Last updated at 10:30 PM on 23rd December 2011
As millions await tomorrow’s Downton Christmas special, Dan Stevens, aka Matthew Crawley, talks about himself... and why his on-off romance with Lady Mary has divided the nation
Why someone would expect to bump into Downton Abbey’s dashing heir in the frozen food section at their local supermarket is anybody’s guess. But they do. ‘I can’t push a trolley around without at least two people going, “It’s you, isn’t it Matthew?”’ says Dan Stevens, the actor who’s set the collective female pulse of the nation racing as the dreamy-eyed Matthew Crawley. ‘For a few weeks it was completely fine for the functionality of my nether regions to be a topic of conversation.
So a complete stranger would come up and say, “Is it – nudge, nudge – OK?”’
He’s referring to the question mark that hung over Matthew’s ability to have children, until our crippled war hero rose miraculously from his wheelchair towards the end of the last series to reveal he probably could. In real life, Dan, 29, has no concerns about his virility.
Happily married for two and a half years to singer Susie Hariet, he has a two-year-old daughter Willow who’s the apple of his eye.
But in the flesh Dan, with his floppy blond hair and blue, blue eyes, is so Matthew Crawleyish it’s impossible not to muddle the two.
Which is probably why I blurt out, ‘Are you finally going to get together with Lady Mary?’
It is, after all, what everyone in the country – from the Duke and Duchess of Cambridge to palace servants – is dying to know. And why the posh and not-so-posh alike will be settling down at 9pm on Christmas Day for a scrumptious two hours of Downton Abbey.
‘When we were on set filming the Christmas special, some of the footmen and housemaids from Buckingham Palace were invited along to watch,’ says Dan. ‘They’re huge fans and they told us that on Sunday nights on the top floor of Buckingham Palace – where the servants live – they all gather in one room to watch it. Some of the Royal Family watch it too. We’ve been told Wills and Kate are fans.’
Super. But please, put us out of our misery.
Will you be grabbing Lady Mary (Michelle Dockery) under the mistletoe? The second series left 12 million fans gnashing their teeth as a grieving Matthew, whose fiancée had been carried off by the Spanish flu after she caught him in a clinch with Lady Mary, vowed they could never be together as it was ‘all wrong’.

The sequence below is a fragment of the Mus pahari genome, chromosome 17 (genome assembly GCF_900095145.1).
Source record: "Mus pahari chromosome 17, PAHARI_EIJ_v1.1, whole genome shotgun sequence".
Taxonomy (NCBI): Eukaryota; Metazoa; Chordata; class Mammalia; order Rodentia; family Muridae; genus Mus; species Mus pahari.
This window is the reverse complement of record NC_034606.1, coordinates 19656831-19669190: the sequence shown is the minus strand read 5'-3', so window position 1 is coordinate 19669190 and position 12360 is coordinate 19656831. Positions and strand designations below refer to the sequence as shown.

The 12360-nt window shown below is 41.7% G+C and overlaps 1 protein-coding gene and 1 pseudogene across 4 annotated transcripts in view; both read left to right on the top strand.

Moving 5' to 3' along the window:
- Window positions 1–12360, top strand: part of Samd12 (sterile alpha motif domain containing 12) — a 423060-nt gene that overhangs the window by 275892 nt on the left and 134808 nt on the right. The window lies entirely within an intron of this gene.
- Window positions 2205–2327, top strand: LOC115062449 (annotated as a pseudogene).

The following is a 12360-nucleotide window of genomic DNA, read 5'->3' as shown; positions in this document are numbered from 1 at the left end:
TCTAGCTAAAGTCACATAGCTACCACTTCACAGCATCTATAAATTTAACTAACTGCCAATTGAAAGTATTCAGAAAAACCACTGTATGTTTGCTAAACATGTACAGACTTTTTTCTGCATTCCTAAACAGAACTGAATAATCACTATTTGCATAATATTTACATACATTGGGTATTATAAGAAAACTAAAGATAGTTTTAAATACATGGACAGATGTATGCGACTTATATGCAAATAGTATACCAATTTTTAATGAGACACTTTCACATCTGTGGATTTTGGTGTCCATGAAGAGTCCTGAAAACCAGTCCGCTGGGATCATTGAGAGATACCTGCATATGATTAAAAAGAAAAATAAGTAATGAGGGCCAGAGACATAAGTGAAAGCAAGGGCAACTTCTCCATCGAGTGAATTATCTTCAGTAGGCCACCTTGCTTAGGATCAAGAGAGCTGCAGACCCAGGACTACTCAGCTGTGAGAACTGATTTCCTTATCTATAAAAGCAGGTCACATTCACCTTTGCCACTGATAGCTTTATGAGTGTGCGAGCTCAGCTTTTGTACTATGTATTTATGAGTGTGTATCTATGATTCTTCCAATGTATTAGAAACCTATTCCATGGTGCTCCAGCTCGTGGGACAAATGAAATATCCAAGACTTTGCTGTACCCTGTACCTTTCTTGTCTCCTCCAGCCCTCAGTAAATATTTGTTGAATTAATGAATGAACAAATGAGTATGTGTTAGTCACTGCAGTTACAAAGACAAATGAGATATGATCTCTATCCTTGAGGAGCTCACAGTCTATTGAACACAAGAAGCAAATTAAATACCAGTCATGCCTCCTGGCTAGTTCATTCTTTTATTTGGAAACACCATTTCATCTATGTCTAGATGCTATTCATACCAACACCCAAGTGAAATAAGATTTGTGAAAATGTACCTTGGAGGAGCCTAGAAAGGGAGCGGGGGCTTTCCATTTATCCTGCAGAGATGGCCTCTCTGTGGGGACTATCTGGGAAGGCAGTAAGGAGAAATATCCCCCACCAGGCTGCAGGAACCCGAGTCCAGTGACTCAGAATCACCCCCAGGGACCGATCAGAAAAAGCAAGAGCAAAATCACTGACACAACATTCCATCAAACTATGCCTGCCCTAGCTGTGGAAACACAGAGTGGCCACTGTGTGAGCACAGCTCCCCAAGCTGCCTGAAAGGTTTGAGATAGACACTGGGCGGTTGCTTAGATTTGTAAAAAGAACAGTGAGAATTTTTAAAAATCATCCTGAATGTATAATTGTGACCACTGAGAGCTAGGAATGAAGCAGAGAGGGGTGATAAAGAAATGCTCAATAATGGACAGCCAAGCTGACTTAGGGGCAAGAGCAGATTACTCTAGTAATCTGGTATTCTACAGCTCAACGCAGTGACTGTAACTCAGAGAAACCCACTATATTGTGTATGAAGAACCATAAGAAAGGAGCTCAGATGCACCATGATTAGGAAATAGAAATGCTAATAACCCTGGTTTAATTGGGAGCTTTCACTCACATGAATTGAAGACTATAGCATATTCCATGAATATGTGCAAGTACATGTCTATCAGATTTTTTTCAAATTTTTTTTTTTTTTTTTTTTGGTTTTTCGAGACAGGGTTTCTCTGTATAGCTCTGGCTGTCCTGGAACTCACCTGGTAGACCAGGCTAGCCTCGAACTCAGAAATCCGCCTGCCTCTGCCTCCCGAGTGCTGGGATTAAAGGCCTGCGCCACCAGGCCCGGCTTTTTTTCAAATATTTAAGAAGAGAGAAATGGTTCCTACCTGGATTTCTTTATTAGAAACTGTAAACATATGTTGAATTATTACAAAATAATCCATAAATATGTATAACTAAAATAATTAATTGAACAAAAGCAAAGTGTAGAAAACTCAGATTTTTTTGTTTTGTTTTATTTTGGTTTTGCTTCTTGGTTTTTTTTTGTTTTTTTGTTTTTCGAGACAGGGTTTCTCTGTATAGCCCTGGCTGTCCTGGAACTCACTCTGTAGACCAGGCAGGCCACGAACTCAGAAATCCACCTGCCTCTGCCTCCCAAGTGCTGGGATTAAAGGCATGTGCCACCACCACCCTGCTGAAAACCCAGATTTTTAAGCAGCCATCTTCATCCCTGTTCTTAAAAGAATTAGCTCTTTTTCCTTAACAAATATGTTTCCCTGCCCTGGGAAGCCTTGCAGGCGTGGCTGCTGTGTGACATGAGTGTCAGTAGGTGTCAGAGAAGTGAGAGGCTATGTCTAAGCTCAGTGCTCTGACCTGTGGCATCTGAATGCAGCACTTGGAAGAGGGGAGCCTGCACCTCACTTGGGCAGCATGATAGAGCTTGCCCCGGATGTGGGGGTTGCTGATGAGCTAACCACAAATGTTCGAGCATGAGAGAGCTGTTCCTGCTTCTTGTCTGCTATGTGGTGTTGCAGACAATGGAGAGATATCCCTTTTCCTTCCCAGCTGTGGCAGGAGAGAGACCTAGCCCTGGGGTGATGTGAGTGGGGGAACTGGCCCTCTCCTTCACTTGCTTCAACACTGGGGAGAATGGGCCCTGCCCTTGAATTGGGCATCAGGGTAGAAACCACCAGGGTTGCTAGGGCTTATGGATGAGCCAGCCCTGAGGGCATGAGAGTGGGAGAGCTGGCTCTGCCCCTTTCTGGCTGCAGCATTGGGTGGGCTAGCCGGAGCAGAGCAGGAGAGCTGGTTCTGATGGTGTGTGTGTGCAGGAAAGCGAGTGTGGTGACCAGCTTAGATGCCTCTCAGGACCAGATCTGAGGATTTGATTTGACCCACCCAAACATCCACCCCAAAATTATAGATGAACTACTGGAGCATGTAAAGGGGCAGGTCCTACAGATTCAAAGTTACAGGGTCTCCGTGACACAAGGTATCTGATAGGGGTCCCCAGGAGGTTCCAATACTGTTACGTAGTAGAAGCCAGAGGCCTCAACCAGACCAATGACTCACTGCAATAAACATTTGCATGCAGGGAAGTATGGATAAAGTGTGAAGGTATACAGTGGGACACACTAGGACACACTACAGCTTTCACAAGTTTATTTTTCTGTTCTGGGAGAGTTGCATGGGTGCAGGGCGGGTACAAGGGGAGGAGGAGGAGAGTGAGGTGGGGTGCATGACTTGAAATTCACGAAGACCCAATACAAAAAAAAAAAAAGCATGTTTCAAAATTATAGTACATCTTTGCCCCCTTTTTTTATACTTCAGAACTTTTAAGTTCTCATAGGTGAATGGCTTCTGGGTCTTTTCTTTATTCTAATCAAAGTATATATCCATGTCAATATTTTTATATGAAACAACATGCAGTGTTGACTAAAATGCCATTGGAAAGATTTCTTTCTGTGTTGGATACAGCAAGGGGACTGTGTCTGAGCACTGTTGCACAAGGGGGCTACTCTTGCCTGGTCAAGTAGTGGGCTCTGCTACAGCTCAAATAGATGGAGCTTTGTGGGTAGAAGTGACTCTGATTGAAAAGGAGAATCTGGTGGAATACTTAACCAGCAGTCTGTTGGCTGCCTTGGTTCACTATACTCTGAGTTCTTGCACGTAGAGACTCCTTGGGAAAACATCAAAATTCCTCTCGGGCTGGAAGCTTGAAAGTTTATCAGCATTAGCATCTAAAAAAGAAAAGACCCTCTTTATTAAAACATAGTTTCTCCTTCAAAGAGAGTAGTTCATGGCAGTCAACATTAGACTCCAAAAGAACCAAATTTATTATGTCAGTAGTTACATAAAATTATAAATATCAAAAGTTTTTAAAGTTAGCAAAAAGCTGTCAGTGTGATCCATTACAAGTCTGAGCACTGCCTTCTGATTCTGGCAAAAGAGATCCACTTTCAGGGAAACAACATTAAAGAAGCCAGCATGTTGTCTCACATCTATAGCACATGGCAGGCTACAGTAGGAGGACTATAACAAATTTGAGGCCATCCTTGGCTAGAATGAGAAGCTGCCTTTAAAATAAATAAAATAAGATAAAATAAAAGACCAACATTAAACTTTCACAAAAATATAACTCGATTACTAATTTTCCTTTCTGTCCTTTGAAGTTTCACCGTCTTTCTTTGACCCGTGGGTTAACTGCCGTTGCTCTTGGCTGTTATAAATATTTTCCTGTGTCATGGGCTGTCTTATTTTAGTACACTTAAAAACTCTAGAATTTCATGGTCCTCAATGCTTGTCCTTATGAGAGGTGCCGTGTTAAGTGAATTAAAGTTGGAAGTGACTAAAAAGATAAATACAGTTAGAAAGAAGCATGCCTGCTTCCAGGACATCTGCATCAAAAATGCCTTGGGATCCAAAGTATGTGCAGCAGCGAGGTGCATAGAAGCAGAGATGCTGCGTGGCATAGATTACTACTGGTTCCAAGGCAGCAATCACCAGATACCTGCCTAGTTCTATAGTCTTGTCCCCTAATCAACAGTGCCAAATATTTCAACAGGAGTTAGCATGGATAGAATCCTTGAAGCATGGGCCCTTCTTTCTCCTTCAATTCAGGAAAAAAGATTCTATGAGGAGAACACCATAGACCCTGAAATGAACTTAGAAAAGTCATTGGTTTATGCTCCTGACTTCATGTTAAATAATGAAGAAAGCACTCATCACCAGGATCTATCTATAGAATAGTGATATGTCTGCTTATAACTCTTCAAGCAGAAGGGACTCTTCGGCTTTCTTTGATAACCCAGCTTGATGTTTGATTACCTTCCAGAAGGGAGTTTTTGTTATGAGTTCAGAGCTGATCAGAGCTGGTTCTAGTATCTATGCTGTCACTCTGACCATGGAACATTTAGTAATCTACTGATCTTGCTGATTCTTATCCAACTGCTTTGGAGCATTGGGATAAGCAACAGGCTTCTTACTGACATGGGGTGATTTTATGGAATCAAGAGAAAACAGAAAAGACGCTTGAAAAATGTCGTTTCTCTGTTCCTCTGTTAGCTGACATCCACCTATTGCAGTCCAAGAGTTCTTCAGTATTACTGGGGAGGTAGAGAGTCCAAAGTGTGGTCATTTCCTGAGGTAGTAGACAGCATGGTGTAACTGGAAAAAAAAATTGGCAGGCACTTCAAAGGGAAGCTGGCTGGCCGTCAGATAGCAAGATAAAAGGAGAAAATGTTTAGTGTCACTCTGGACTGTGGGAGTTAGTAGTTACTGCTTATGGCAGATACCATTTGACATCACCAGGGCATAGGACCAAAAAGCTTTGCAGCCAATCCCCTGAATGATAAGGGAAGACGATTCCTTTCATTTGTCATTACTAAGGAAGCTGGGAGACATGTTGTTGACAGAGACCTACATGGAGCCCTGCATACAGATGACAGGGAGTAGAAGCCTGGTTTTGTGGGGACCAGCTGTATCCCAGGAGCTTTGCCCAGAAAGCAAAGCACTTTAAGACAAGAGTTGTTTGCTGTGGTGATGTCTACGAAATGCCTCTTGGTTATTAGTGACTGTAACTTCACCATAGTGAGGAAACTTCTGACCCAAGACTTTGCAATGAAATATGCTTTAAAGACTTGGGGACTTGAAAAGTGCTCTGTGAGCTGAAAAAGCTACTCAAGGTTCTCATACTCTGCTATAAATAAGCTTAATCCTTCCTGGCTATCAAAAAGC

No, it wasn’t Matthew. It was so not wrong. Go on – make our Christmas Day. ‘I think there were a load of empty wine glasses thrown at the TV at the end of series two,’ he says. ‘I got lots of angry messages. Let’s just say this special is a little more heart-warming. It’s Christmas.
Lavinia’s been dead for a while. At the end of series two Matthew felt the house was cursing him, but some of that has lifted now.’
So, will they or won’t they?
‘Lady Mary’s a force,’ he says with a twinkle in those eyes. ‘It’s interesting – half the viewers hate her and some love her. The director of cult teen film Clueless, Amy Heckerling, who’s Downton-obsessed, emailed me to say,“Can’t wait for the next series. Hope you don’t get with Mary. She’s a total bitch.” But just at the moment you think Mary’s the biggest ice queen witch you’ve ever seen, she does something lovely.’ Lovely enough to steal a kiss from her? ‘I can’t remember...’ he says. But judging by the way his eyes are dancing I suspect he can. I’d also hazard a guess the director of Clueless will be hurling her Christmas pud at the TV.
Downton Abbey’s festive storyline is, of course, a fiercely guarded secret as the ITV1 period drama goes head to head with a Christmas special of Absolutely Fabulous on BBC1.
What we do know is Nigel Havers will be joining the cast for a pheasant shoot, while poor Mr Bates (Brendan Coyle) stands trial for murdering his wife.
Oh, and Matthew takes to the floor with Lady Mary at the New Year’s Eve party as her fiancé, Sir Richard Carlisle (boo, hiss), played by Iain Glen, becomes an unwanted house guest.
It says something about the skill of the acting – and Julian Fellowes’ brilliant writing – that, as the plot moves from the sublime to the sublimely ridiculous (the relationship between Matthew and Lady Mary has withstood misunderstandings, rebuffs, love rivals, threatened impotency and a threatened inheritance), we actually still care.